Life of Pi by Yann Martel
My rating: 5 of 5 stars
Sometimes I am slow to take on books that served as source material for movies I like because I think I will be too familiar with the story to appreciate the material. Yann Martel's novel is yet another piece of evidence that proves that line of thinking is wrong. The movie encapsulates just a shred of Pi's seafaring journey, leaving out the tons of context that's necessary to squeeze a story within the time constraints of a film.
Martel's book is a haunting meditation on the search for God and the way humans fit into the animal world, as well as the way they project humanlike qualities onto animals they hunt, care for and capture. Martel's material is infinitely deep and dense, while also thoroughly accessible. His shift among voices is effortless, and always conversational to the point of stream of consciousness melded with journal entries.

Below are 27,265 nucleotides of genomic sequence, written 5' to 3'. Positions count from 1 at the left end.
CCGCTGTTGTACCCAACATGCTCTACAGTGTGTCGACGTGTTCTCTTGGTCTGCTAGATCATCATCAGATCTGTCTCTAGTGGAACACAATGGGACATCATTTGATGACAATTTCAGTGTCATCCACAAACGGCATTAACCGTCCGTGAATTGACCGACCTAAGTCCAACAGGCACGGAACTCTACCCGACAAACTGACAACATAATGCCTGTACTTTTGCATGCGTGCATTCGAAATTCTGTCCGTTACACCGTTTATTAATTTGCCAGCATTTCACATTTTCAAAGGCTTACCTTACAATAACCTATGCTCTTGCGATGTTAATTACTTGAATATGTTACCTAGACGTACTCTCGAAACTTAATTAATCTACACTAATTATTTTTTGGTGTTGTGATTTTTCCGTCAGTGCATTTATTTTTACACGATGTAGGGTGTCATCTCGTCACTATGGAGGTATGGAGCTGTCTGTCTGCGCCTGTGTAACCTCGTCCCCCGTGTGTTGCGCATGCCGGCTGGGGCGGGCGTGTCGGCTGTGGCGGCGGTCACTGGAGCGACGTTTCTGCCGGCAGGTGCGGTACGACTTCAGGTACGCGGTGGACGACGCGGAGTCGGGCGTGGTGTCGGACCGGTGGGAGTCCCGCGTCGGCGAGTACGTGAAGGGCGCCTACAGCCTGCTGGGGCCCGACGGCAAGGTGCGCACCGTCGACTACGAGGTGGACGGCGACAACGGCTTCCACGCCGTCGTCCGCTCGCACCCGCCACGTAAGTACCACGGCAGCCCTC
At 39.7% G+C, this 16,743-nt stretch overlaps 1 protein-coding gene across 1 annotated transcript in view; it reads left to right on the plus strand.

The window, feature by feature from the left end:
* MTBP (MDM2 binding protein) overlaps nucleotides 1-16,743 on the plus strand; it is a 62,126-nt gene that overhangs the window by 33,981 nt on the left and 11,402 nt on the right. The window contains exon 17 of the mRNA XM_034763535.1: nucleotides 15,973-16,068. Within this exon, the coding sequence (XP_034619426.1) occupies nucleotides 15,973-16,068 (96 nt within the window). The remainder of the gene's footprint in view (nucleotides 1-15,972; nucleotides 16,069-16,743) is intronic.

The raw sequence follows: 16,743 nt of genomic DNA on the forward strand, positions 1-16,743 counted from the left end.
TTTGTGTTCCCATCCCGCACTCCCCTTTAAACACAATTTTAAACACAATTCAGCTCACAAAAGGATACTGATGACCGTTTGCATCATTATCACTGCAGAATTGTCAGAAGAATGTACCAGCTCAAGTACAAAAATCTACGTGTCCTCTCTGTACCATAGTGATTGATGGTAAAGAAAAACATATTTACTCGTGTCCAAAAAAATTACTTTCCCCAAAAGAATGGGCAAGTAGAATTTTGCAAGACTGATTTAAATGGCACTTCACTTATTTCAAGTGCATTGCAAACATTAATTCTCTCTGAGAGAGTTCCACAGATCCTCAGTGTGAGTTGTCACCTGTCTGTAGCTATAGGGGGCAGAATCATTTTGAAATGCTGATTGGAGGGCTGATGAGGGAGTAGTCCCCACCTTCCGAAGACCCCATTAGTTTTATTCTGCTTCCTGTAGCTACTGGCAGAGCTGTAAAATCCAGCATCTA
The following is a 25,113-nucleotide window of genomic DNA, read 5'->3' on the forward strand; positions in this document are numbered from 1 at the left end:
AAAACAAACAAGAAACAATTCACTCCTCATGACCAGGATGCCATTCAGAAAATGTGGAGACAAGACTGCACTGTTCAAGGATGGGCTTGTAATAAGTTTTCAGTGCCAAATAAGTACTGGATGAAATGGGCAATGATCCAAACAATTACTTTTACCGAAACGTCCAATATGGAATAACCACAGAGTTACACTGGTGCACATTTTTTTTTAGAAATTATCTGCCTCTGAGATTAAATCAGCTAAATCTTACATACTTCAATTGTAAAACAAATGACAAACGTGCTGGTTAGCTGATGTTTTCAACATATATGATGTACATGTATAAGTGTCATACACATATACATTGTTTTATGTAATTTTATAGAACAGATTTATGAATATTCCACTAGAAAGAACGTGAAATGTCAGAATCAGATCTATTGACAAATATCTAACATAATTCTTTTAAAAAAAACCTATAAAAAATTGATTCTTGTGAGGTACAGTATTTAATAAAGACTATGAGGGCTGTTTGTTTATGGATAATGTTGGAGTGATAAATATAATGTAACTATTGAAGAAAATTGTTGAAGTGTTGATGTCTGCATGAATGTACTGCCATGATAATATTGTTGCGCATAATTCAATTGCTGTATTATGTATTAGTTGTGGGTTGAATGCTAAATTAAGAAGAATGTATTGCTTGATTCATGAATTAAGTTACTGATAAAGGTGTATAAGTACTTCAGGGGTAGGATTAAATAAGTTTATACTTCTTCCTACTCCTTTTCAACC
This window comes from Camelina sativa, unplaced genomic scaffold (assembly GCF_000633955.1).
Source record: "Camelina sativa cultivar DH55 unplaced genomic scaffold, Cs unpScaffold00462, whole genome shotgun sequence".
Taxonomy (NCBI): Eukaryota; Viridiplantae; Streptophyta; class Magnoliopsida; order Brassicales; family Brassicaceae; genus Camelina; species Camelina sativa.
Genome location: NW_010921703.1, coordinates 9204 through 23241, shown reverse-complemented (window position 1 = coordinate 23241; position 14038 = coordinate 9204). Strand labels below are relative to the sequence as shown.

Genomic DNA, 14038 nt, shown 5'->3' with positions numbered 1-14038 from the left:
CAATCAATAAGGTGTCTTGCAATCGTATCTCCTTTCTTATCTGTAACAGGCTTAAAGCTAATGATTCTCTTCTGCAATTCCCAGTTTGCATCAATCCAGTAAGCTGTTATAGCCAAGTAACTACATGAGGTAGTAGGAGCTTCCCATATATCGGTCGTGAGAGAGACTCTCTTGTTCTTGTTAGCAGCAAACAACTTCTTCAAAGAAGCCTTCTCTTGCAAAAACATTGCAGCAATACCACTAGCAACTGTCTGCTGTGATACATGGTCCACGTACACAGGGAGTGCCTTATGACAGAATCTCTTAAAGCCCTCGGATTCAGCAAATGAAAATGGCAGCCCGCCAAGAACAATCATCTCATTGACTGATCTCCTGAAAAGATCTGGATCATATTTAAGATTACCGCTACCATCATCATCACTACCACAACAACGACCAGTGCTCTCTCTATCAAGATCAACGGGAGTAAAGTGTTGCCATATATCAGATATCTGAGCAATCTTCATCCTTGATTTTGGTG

Martel captures the listless horror of being stranded at sea, both literally and figuratively, and confronting both external and internal fears and yearnings. This is a beautiful and incomparable book.
Sanjeev Bhaskar's narrative performance in the Audible version is as resplendent as the writing itself, shifting between the thicker accent of an Indian immigrant when speaking as Pi, and the low-key, Indian-influenced patter of the studied academic voice relaying the tale in the narrative device. His voice conjures the magic that the writing calls out for.
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